October 26th. 1850
I beg to forward the Police Report of proceedings in this settlement for the fortnight ending this day:-
I was engaged this morning with Poharama and other Moruroa natives about the horse which was shot last Saturday night. After a long discussion, the natives consented to delay the investigation of the case until to-morrow.
Honi Ropiha came into town.
I received two Summonses against William Henwood and Michael Connor.
I posted a letter, with enclosures, to you, by the Wellington Overland Mail.
Hone Ropiha Wareroa, and others v. William Henwood; case - felony. After a long enquiry, it was adjourned for further evidence. When the natives were
informed of the adjournment, they became excited, went to the Kawau, formed a party of about thirty, some armed, headed by Paratene and Karira, and rushed wildly to the "Ship Hotel", where they seixed Henwood's horse, saddle and bridle, and returned to the Pah.
Died - Charles McDonald, from injuries received by the accidental overturning of a cart on the Carrington road yesterday afternoon. A Coroner's jury was summoned, met, and returned a verdict of accidental death.
Yesterday's case resumed. John Wright having been examined, the case was dismissed. The Bench expressed great regret at the recent practice of shooting horses, which could only result in general trouble; the natives knowing full well that they had strength on their side, and concluded with much severity on the gross perjury of John Loveridge, the younger, whose evidence was rejected at yesterday's hearing.
On my application, Captain King did not see any occasion to despatch a special messenger to you.
The "Katherine Johnstone", Murphy, 14 days from Nelson; cargo, 318 bushels barley, 2 casks ale, and sundries.
Tamati Waka returned from Taranaki, and informed me that S. Howell, Mr. Cutfield's man, accidently cut a native's leg. The case being misrepresented, a "tana, was formed, to plunder and burn Mr. Cutfield's house. The cause of the injury being made known, the party dispersed after receiving some "utu" from Mr. Cutfield.
D. Bishop v. G. Robinson; case - debt; judgement for plaintiff.
The "Maria Josephine", Morrison, 30 tons; 15 days from Wellington; passengers - Mr. and Mrs. Octavius Carrington and family; cargo - sundries.
The late Charles McDonald was buried in the Parish Church yard.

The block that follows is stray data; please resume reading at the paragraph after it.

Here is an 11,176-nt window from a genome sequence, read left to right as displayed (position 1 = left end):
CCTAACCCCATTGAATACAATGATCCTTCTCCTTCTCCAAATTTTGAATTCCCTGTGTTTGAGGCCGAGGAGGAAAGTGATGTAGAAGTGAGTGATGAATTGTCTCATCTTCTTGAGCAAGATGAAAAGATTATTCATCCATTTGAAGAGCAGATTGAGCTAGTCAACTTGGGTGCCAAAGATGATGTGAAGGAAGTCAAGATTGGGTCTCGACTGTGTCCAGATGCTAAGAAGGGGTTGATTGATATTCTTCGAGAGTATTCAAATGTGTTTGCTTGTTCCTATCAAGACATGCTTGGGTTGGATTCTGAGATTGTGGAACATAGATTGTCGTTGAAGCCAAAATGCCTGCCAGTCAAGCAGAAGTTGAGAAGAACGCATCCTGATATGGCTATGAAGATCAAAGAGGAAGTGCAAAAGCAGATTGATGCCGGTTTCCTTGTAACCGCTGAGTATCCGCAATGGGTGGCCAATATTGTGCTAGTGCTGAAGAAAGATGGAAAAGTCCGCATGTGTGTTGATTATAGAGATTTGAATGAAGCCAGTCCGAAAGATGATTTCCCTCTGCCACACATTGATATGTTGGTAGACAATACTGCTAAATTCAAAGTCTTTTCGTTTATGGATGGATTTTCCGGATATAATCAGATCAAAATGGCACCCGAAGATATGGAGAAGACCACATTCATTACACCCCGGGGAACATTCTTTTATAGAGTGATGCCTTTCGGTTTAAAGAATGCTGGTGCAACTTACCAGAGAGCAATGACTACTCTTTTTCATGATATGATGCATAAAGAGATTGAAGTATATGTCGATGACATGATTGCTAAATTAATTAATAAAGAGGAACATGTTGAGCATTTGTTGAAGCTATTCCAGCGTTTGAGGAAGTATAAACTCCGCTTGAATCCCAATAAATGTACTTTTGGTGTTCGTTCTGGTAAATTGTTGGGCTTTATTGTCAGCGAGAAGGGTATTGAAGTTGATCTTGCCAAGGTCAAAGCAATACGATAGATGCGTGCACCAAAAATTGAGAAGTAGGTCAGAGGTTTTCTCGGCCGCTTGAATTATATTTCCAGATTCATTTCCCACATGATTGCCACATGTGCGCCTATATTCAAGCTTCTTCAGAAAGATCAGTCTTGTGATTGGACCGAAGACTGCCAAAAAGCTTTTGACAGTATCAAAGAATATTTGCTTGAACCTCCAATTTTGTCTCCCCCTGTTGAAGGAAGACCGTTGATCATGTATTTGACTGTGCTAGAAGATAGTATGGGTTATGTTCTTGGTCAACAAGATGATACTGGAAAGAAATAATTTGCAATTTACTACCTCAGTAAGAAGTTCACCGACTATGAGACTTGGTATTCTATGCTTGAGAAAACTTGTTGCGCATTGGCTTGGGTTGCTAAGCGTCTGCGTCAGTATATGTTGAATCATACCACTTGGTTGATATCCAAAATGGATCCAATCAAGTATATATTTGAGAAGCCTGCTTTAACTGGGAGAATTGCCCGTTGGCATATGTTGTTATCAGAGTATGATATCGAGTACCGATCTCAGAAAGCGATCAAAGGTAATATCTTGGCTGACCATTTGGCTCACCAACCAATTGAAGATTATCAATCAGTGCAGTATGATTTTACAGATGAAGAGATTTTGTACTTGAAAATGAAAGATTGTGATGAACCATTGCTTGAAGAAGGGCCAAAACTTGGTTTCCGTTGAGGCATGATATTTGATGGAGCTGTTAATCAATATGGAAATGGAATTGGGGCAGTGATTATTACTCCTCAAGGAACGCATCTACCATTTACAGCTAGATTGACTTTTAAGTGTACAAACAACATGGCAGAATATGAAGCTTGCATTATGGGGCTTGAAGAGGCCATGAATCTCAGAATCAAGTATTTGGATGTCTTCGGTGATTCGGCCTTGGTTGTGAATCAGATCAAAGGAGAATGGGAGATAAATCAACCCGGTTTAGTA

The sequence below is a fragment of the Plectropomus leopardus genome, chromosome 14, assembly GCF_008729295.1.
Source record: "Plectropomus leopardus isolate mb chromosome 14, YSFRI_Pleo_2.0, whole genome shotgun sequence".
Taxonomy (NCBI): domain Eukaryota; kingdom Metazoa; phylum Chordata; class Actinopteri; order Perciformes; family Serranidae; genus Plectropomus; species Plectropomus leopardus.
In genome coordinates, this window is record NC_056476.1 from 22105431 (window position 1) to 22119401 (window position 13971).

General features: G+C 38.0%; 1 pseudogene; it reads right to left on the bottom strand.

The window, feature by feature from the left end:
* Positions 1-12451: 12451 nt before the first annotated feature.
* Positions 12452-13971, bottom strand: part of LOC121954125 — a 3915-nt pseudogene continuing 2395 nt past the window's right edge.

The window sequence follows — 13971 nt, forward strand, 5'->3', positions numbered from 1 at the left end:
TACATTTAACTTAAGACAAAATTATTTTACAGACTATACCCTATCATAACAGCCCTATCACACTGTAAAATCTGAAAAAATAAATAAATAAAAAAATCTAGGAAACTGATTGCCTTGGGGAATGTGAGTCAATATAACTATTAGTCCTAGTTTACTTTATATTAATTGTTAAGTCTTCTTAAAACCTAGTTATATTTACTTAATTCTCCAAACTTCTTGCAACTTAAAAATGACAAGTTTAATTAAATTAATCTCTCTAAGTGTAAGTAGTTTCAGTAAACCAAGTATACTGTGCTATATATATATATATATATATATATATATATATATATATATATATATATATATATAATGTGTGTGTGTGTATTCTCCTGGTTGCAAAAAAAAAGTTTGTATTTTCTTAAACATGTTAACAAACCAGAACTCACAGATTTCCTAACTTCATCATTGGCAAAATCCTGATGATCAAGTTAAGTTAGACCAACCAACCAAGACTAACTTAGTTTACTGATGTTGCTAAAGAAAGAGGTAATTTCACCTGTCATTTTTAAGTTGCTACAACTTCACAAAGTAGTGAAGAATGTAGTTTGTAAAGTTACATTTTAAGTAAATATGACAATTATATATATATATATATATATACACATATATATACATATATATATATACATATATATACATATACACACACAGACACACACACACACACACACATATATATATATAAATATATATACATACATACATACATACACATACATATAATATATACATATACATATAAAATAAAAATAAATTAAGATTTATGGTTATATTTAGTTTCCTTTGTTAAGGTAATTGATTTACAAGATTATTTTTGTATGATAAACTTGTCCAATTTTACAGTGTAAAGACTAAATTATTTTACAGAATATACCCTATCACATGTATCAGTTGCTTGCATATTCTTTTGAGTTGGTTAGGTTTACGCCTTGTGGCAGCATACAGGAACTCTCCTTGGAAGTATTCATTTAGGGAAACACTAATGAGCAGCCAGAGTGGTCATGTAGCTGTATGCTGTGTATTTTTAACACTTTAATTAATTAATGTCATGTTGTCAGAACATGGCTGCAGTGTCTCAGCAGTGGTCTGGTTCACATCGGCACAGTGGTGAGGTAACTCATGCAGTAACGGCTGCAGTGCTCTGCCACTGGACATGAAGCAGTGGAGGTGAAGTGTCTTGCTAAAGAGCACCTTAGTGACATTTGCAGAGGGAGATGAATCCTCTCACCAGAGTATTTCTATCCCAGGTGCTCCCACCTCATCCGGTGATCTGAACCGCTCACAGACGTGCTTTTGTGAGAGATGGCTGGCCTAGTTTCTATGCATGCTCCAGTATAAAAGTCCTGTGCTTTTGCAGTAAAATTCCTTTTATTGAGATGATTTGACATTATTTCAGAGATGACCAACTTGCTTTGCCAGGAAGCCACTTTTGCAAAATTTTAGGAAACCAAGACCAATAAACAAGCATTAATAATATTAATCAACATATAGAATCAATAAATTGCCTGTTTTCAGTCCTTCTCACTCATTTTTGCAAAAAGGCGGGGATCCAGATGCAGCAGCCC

Died at her mother's house - Mrs. Charles Rowe, after an illness of several months.
I posted a report of the occurrence of the 15th. inst. to you.
The "Katharine Johnstone" sailed for Wellington. The "Maria Josephine" sailed for Nelson.
Overland Mail from Wellington. I received a letter and returned Abstracts, from you.
General muster. I was in attendance at the Police Office.
Sunday Parade at ten o'clock.
Mr. William Black lodged a complaint before Captain King against Tame Watene, and other Puketapu natives, for taking away cattle, without fulfilling their Contract entered into in the year 1848.
I delivered to Captain King the Requisitions and other papers for transmission to Auckland.
The late Mrs. Charles Rowe was buried in the Parish Church yard.
Rawiri came to Barracks, and expressed his regret at last Tuesday's robbery.
By direction of Captain King, Private Johnson went to Moturoa, and examined the state of the wounded horse, which he reports to be quite recovered.
A Ngatiruanui native, named Hakopa, complained of not being paid by Samuel Curtis for work done. On enquiry, I found the work was not properly finished, and recommended the native to return to it; which he did, and was then paid.
Medland on duty at Police Office. The rest of the Force in town, assembled at Barracks.
General muster and drill.
Two "tauas" of Puketapu natives came into town, armed with guns and tomahawks, to arrange a dispute amongst themselves; the particulars of which, as nearly as I could ascertain, are as follows:-
During Tame Watene's stay in town lately, he has been letting out two horses to hire, the proceeds of which have been appropriated to himself, much to the annoyance of Tamati Waka, an alleged part-owner of one of the horses; who declared he would have the
defaulter put in prison.
Katatori, hearing this, followed with several of his people, who threatened to shoot Tamati Waka, if he attempted to carry out his intentions towards Tame Watene.
Te Tahana strongly endeavoured to dissuade the natives from coming into town, but without effect.
Honi Ropiha came up and commented at great length on the practice of entering an European settlement with arms, particularly in a dispute like the present, only concerning themselves; and finished with an allusion to the recent act of plunder, which had caused him much uneasiness.
Tamati Waka said that neither Europeans nor Assessors had any influence here, and called loudly for soldiers, that the evil ways of the natives might he put an end to.
After some severe remarks from Katatori, the "tauas" dispersed.
Honi Ropiha subsequently told me that he approved of Tamati Waka's suggestion about stationing Military at this settlement.
Captain King was fully apprised of the above proceedings.
The duties of the Police continue to be attended to, with variations in the night watches; and with the exception of the late instances of lawless conduct, which caused, at the time, considerable excitement, tranquility appears to be again restored.
I have the honour to be
Your most obedient, humble servant
D. McLean Esq. J.P.
Inspector of Police.